Open source seeds


#1

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#2

Woohoo! I hope this catches on and survives challenges which I am sure will come.


#3

I'm really happy to hear this, awesome news!!!

BUT I'm even more sad that it is even necessary. If anything belongs in the commons it is all the various genomes in nature and all of their infinite possible variations, even newly developed ones. It shouldn't be possible to copyright any genetics or seeds, imho.


#4

Yeah, there's a fundamental disconnect between patents and biology, since patents seek to control when and where things are reproduced, and most plants and animals just reproduce whenever it's possible. You can't really square the two unless you think it's okay to steal the commons from the public.


#5

It doesn't seem to have Corn, Soybeans, or Cotton? Why create something like this and then avoid the three big cash crop seeds? Is there really a threat that Monsanto is going to patent quinoa for some reason?


#6

Hmmm, but can I create a virus that will specifically attack them?


#7

Wow! I'm wondering if we'll have eco-warriors that will spread these seeds into Monsanto's source fields (or even plant them within 30 miles). When Monsanto tries to sell the seed... BAM, their entire genome is forced to be laid open.

They weren't kidding when they warned us the copy-left licenses were viral...I need to turn this into a short story STAT. smiley


#8

No intellectual property? What the hell use are they then?


#9

Yeah, it just means I've got to CC licence it too when I reverse-engineer it to destroy mankind.


#10

Ryjkyj here, inventor of the carrot. I'm coming for you, hippies.


#11

Your comment made me sad because I can see the truth in this insight as it applies to the future of food. While I know you jest, I wouldn't put it past large bio-tech to engineer fungus or bacteria that attack competing products or wild strains, giving them a competitive edge. Even if there was a law against it, which there currently isn't, proving that anyone released some spores into the wild would be very difficult to do, and the ramifications would be global.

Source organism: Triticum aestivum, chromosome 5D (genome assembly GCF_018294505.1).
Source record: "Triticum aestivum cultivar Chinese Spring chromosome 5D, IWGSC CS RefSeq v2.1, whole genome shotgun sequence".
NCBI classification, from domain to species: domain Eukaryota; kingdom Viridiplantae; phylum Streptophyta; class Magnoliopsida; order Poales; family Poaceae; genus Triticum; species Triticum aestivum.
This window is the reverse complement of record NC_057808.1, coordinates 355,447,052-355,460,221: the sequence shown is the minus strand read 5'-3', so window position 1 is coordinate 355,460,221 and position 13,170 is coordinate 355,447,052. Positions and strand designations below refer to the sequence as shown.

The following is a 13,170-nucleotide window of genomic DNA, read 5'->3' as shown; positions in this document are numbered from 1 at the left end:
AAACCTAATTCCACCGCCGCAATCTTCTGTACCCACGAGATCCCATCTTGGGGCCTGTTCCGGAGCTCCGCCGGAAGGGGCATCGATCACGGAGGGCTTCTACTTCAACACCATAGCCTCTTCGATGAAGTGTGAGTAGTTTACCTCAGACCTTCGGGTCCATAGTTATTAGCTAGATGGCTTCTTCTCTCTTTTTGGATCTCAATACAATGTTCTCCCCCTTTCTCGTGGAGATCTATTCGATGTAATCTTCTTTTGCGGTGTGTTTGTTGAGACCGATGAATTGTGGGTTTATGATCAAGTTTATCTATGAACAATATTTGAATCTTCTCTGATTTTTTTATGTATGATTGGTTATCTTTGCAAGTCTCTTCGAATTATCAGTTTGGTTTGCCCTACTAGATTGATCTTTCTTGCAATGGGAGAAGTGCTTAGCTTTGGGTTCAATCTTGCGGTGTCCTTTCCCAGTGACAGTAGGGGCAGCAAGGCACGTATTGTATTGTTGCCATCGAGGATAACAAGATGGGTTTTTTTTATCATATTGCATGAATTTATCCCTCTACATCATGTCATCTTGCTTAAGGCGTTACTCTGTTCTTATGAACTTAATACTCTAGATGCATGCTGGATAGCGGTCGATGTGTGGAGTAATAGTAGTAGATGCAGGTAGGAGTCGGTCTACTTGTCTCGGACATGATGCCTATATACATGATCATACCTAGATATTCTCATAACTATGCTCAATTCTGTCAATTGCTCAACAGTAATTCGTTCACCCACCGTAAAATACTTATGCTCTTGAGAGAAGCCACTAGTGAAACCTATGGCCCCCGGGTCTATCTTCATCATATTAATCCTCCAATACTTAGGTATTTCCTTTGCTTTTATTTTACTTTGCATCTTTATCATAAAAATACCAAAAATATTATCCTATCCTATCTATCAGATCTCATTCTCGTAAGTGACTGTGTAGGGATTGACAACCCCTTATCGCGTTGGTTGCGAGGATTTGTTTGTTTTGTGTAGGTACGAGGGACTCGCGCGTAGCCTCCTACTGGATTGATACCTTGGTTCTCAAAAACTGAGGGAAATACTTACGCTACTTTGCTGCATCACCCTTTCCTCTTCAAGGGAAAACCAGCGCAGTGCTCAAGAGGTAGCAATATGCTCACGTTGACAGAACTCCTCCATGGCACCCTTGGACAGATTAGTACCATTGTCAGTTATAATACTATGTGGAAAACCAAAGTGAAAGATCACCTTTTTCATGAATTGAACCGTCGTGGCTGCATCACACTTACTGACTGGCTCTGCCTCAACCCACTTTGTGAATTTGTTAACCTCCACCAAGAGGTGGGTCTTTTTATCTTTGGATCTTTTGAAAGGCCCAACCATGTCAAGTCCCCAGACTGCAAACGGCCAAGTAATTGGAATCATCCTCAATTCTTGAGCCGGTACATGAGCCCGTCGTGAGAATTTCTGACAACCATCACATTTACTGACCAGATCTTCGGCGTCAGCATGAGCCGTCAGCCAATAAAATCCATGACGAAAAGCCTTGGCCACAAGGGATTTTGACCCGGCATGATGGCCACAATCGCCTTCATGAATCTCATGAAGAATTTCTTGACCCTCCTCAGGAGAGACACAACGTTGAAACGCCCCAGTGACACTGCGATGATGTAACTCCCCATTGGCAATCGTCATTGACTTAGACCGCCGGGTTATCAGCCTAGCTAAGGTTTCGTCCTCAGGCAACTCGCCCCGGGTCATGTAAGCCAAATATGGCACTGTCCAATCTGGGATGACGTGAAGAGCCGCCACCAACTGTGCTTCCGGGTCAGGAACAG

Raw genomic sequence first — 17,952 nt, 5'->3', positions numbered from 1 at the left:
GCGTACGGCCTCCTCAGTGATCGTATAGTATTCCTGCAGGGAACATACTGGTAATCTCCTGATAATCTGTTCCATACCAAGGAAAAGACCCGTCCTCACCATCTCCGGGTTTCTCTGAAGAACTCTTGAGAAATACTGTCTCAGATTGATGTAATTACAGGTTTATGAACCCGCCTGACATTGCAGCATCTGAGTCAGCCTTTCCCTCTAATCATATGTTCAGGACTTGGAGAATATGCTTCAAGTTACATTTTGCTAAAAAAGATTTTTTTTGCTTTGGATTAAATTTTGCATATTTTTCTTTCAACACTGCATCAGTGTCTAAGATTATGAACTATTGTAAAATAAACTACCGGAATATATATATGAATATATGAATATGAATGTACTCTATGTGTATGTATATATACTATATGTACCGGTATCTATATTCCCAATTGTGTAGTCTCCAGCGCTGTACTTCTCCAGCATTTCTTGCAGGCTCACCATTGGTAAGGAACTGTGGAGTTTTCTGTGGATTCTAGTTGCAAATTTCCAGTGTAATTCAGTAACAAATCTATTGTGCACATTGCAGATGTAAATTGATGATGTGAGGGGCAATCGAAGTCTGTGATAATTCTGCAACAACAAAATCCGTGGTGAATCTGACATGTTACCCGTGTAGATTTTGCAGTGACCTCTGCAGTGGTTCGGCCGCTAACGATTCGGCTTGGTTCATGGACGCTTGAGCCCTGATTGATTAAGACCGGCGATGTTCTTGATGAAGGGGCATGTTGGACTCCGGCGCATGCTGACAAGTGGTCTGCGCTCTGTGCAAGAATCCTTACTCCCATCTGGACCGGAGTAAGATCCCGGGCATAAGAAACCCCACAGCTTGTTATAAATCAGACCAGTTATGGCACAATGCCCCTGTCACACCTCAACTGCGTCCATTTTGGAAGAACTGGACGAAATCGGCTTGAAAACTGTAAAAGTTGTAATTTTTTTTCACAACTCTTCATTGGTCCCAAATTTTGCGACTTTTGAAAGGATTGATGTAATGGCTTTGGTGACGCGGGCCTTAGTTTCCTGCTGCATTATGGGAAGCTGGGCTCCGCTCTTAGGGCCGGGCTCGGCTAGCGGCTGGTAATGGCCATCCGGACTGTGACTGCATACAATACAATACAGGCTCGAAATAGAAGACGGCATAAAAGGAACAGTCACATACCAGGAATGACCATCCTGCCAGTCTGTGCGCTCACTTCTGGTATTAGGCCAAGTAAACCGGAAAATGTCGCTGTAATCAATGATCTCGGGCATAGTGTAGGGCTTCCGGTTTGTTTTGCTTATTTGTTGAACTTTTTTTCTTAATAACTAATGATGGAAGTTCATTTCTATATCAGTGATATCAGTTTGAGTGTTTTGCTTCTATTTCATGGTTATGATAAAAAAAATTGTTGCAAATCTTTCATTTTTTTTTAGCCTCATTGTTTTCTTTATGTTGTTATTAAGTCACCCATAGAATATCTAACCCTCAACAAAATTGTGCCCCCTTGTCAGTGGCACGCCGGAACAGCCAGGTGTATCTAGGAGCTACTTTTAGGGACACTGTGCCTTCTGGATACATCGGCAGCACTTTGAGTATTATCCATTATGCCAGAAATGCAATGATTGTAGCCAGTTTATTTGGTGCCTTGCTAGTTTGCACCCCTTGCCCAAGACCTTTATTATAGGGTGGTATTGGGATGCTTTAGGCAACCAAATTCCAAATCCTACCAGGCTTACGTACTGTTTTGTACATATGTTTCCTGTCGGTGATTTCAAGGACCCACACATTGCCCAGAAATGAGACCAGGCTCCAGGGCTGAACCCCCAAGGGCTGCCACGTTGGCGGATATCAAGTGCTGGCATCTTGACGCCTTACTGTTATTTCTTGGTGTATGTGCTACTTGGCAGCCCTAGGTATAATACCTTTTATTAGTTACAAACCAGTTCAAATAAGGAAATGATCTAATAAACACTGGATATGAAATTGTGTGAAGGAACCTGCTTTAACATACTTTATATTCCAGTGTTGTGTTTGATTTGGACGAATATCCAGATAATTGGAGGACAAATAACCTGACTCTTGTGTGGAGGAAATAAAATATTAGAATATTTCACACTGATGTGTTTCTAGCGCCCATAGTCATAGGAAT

#12

What I want to know is who is going to protect the quadrotriticale?


#13

How about the GPL Gene which prohibits linking into derivative genomes, unless the derivative genome is also open sourced?


#14

Actually that would fall under the jurisdiction of APHIS.


#15

I don't know if there are many nonhybrid varieties of corn out there. You might be able to find some used by Native American tribes, who used to have their own varieties. But a variety from Arizona wouldn't be expected to be resistant to common fungi in Alabama. And local indigenous people may be unwilling to share after indoctrination from anti-GMO activists.


#16

No potatos or tomatos either. I'm dissapointed they don't have chillies, although they do have sweet peppers.


#17

So that others don't have to dive the rabbit hole to simply find out what's on offer: http://www.opensourceseedinitiative.org/seeds/

Yeah, not much here for back-yard gardeners. It takes time to locate "wild" and/or unpatented varieties that are commercially viable and reproducible at scale. I'd imagine In future years, we should reasonably expect a wider swath of veggies.


#18

Paolo Bacigalupi's The Windup Girl novel is set in a future where the big Agri-cos have went to war against each other (and non-GMO foods). The short story that came before the novel, Calorie Man, is available as a PDF here


#19

oh wow, now i know what i'll be reading tonight.  thanks!


#20

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